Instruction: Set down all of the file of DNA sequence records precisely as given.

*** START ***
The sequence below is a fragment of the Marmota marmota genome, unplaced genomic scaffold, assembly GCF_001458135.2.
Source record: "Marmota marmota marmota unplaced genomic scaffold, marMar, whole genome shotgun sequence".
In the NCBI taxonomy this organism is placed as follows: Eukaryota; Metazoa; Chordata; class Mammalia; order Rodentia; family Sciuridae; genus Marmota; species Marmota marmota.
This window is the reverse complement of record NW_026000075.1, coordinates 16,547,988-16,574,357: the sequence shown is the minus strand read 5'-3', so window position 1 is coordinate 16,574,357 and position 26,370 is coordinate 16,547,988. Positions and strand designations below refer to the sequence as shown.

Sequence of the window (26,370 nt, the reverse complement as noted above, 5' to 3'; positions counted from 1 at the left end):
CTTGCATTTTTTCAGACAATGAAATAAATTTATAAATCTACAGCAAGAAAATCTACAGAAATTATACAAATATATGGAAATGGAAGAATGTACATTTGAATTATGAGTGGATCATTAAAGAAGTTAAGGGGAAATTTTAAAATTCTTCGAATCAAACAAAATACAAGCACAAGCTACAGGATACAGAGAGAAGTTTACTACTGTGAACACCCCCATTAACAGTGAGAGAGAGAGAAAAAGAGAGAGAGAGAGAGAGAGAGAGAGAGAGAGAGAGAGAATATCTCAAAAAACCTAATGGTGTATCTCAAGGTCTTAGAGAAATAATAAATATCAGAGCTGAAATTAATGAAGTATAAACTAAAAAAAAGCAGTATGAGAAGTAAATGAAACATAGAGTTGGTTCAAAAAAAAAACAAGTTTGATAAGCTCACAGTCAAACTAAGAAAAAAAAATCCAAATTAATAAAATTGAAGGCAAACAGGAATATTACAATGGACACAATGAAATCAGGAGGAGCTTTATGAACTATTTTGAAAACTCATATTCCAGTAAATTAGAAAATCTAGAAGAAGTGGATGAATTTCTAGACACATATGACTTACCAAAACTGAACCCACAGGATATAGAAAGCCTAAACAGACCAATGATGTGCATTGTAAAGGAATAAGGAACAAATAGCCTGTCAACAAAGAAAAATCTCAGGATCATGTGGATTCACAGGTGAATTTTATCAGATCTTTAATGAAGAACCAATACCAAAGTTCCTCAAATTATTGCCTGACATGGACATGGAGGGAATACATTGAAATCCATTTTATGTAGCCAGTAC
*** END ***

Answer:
The sequence below is a fragment of the Marmota marmota genome, unplaced genomic scaffold, assembly GCF_001458135.2.
Source record: "Marmota marmota marmota unplaced genomic scaffold, marMar, whole genome shotgun sequence".
In the NCBI taxonomy this organism is placed as follows: Eukaryota; Metazoa; Chordata; class Mammalia; order Rodentia; family Sciuridae; genus Marmota; species Marmota marmota.
This window is the reverse complement of record NW_026000075.1, coordinates 16,547,988-16,574,357: the sequence shown is the minus strand read 5'-3', so window position 1 is coordinate 16,574,357 and position 26,370 is coordinate 16,547,988. Positions and strand designations below refer to the sequence as shown.

Sequence of the window (26,370 nt, the reverse complement as noted above, 5' to 3'; positions counted from 1 at the left end):
CTTGCATTTTTTCAGACAATGAAATAAATTTATAAATCTACAGCAAGAAAATCTACAGAAATTATACAAATATATGGAAATGGAAGAATGTACATTTGAATTATGAGTGGATCATTAAAGAAGTTAAGGGGAAATTTTAAAATTCTTCGAATCAAACAAAATACAAGCACAAGCTACAGGATACAGAGAGAAGTTTACTACTGTGAACACCCCCATTAACAGTGAGAGAGAGAGAAAAAGAGAGAGAGAGAGAGAGAGAGAGAGAGAGAGAGAGAGAATATCTCAAAAAACCTAATGGTGTATCTCAAGGTCTTAGAGAAATAATAAATATCAGAGCTGAAATTAATGAAGTATAAACTAAAAAAAAGCAGTATGAGAAGTAAATGAAACATAGAGTTGGTTCAAAAAAAAAACAAGTTTGATAAGCTCACAGTCAAACTAAGAAAAAAAAATCCAAATTAATAAAATTGAAGGCAAACAGGAATATTACAATGGACACAATGAAATCAGGAGGAGCTTTATGAACTATTTTGAAAACTCATATTCCAGTAAATTAGAAAATCTAGAAGAAGTGGATGAATTTCTAGACACATATGACTTACCAAAACTGAACCCACAGGATATAGAAAGCCTAAACAGACCAATGATGTGCATTGTAAAGGAATAAGGAACAAATAGCCTGTCAACAAAGAAAAATCTCAGGATCATGTGGATTCACAGGTGAATTTTATCAGATCTTTAATGAAGAACCAATACCAAAGTTCCTCAAATTATTGCCTGACATGGACATGGAGGGAATACATTGAAATCCATTTTATGTAGCCAGTAC